A gay guy has just opened things up with his partner, and he’s surprised at how many guys are barebacking nowadays.  PrEP is making things safer when it comes to HIV, Dan says, but gay and bi men are not making the same risk analysis for other STIs.  If you want to make condom use mandatory, make it mandatory, and most guys will comply.

Dan invites on another advice columnist for a second opinion.  This time, it’s Brandy Jensen, a social media editor for The Outline and author of the new column Ask a Fuckup.  The first question comes from a mid-30s woman who has been dating a guy for three weeks.  He encouraged her to reach out to women in his hobby who have accused him of violating their consent.  The new guy’s roommate has also told her to call him if she wants to know all the fucked-up things the new guy has done, and the new guy wants to hear what the roommate will say.  The new guy wants our caller to be his investigator, but our caller doesn’t want the drama and just wants to judge him based on how he treats her.  Both Dan and Brandy are struck by how hung up the caller is at just three weeks.  She doesn’t know him at all.  Brandy says she shouldn’t spend another minute with him.  Dan lays it out: what’s more likely, that everyone in his life is irrationally out to get him, or he’s an asshole?  If people are getting you involved in their conflicts at three weeks, run!

A mid-30s man calls to say his mother has been checking his late-30s formerly drug addict brother’s Facebook messages.  Despite our caller’s advice to her to quit it, she keeps on doing it.  Should our caller tell his brother?  He doesn’t want to make an already strained relationship worse.  Brandy says yes.  Dan agrees, pointing out that maybe this particular beehive needs to be shaken.

A 30-year-old queer woman eloped with her husband a year ago.  She lists the red flags she’s noticed and asks if she’s in a controlling relationship.  Things are generally good, and he’s helped her through some tough times, including when she was trying to get away from her ex.  But the husband will shut down after any criticism, threatened to steal her dog when she was drinking with coworkers (which he knew her ex did to her too), and didn’t disclose that he was a sperm donor to a friend and that he filed his taxes separately.  Is she a fool?  Brandy thinks our caller is jumping from one hasty decision to another.  Brandy would try therapy to see if there’s a way to talk to her husband.  Dan would leave right away.  The threats to steal the dog to keep her from socializing, he says, is the kind of thing that will only escalate with time.  Brandy is convinced by Dan’s argument.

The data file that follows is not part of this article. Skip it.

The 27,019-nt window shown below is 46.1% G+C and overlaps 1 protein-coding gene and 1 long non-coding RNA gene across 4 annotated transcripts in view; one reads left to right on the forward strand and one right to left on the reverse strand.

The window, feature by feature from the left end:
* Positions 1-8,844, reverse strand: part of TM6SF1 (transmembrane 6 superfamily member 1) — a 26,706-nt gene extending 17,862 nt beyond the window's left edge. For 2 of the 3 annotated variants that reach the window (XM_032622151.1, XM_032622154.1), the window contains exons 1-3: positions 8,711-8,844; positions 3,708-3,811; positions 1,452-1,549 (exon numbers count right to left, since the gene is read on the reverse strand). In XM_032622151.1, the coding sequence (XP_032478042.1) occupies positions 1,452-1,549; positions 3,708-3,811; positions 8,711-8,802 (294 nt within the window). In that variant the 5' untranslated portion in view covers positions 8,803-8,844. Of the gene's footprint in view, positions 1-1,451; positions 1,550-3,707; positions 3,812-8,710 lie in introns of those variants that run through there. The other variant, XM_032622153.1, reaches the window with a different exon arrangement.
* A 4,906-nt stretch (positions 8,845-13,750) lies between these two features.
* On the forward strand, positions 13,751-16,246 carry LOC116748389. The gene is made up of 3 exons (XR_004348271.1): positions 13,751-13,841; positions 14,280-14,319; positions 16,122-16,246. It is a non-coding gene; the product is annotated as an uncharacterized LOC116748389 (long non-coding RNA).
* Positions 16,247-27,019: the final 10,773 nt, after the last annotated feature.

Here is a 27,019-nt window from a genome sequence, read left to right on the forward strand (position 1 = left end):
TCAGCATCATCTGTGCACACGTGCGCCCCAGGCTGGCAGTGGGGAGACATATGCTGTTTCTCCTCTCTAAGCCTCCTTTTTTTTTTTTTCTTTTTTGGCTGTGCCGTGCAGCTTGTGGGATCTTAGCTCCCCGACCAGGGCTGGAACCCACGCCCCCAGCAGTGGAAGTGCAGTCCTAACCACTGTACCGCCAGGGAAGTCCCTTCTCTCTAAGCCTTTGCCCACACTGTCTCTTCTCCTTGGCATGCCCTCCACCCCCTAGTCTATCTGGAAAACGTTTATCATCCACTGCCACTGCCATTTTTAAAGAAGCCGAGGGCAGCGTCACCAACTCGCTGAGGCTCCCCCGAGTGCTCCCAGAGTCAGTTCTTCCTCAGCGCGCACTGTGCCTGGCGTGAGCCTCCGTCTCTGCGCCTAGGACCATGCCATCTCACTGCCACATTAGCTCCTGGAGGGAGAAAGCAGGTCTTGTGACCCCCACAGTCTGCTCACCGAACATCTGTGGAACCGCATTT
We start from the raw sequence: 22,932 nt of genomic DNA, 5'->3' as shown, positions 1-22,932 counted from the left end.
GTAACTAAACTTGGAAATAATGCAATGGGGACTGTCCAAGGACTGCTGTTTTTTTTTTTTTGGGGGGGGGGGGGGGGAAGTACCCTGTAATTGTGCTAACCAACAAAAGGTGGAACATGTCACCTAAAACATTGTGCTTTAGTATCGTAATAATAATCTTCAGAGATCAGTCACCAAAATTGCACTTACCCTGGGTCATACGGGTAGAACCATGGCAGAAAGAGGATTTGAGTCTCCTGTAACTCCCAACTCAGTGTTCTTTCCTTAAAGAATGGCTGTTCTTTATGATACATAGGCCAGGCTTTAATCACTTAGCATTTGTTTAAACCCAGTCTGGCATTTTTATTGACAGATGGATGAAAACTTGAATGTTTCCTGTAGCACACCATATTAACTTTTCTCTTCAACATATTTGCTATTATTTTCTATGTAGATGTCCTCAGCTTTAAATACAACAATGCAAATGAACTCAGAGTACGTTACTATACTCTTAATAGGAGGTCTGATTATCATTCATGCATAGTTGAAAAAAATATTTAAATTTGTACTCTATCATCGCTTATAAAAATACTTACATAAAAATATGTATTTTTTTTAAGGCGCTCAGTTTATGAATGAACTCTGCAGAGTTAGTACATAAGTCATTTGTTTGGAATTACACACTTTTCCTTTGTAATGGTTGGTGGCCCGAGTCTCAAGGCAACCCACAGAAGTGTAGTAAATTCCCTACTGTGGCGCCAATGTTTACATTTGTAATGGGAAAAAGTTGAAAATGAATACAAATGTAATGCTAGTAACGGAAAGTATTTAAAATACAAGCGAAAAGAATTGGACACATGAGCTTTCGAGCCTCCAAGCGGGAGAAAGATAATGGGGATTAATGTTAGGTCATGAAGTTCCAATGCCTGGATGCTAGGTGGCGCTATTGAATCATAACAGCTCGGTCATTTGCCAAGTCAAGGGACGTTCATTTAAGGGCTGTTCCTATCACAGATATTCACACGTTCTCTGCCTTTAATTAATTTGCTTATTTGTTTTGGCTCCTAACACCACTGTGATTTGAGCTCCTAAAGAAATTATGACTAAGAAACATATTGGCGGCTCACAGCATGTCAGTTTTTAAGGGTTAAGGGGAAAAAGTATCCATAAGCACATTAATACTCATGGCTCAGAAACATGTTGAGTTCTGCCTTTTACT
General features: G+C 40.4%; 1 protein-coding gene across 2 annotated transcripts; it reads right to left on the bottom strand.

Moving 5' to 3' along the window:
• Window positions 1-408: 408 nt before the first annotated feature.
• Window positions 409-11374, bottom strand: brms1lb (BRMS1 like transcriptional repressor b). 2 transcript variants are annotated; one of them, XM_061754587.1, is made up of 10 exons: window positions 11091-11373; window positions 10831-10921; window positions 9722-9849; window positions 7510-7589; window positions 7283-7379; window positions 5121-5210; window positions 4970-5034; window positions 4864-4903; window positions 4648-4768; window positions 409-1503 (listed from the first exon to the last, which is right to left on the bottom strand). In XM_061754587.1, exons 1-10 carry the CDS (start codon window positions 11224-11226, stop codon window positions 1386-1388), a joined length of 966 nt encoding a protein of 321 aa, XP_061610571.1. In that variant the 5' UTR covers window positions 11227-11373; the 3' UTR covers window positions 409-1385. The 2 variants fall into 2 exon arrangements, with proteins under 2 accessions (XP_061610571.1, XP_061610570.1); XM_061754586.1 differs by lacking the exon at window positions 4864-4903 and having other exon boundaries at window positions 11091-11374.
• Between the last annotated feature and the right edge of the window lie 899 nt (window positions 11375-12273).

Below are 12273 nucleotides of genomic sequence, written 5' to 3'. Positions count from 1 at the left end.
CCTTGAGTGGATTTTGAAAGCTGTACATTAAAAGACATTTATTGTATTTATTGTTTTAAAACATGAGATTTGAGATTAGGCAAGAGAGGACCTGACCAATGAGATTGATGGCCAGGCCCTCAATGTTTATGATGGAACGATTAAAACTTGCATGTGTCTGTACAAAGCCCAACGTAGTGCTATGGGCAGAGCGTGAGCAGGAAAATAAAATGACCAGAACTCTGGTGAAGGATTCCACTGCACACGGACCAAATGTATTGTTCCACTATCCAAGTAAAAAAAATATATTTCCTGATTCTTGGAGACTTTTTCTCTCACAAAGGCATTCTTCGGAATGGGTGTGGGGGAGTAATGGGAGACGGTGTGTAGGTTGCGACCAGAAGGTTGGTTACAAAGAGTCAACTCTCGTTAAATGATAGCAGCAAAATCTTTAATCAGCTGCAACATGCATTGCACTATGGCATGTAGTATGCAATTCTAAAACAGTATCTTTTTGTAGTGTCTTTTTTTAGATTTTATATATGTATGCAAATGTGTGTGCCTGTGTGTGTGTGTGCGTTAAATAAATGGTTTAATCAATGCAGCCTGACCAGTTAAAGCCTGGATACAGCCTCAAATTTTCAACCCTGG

A 29-year-old man was at an emo pop punk club the other night, where he met this girl.  He recently asked her if she wanted to go get a coffee or a drink.  She asked if it was a date, and he panicked and said that it was just as friends.  Should he have been more forward and said it was a date?  Dan calls back.  Our caller went on the non-date date in the meantime, and they had a great time even though they got a little too drunk and stoned.  Dan asks if they’re dating now, and our caller says casually.  They’ve hooked up.  Zooming out, Dan says to tell the truth when you’re asked if you’re asking people out.  Our caller has anxiety, as may be evident.  Dan reminds him that the most hurtful thing is to go on an outing with someone who says they’re a friend, but realizing they secretly want a relationship.

A woman has been friends with this guy for three years, texting just about every day.  Last year, she took a trip to his city, where they kissed and held hands, but their friendship didn’t change.  Two months ago, he flaked on a weekend trip to see her.  Since then, he stopped talking to her, not even checking on her when she was in the hospital for three days.  Why would he do this?  She wants to send an email to get closure.  If it makes you feel better, says Dan, send that email.  It’s unlikely that he will respond, and she will need to accept that this relationship is over.

Caller feedback!  A woman’s aunt regretted getting breast replacement surgery.  A bi lady who hates period sex has a girlfriend who loves period sex, so she knows it’s not for everyone.  The woman who doesn’t eat pork is simply smarter than everyone else around her.  The woman who doesn’t eat pork should get a pig for a pet and name it Anthony.

Thanks for reading.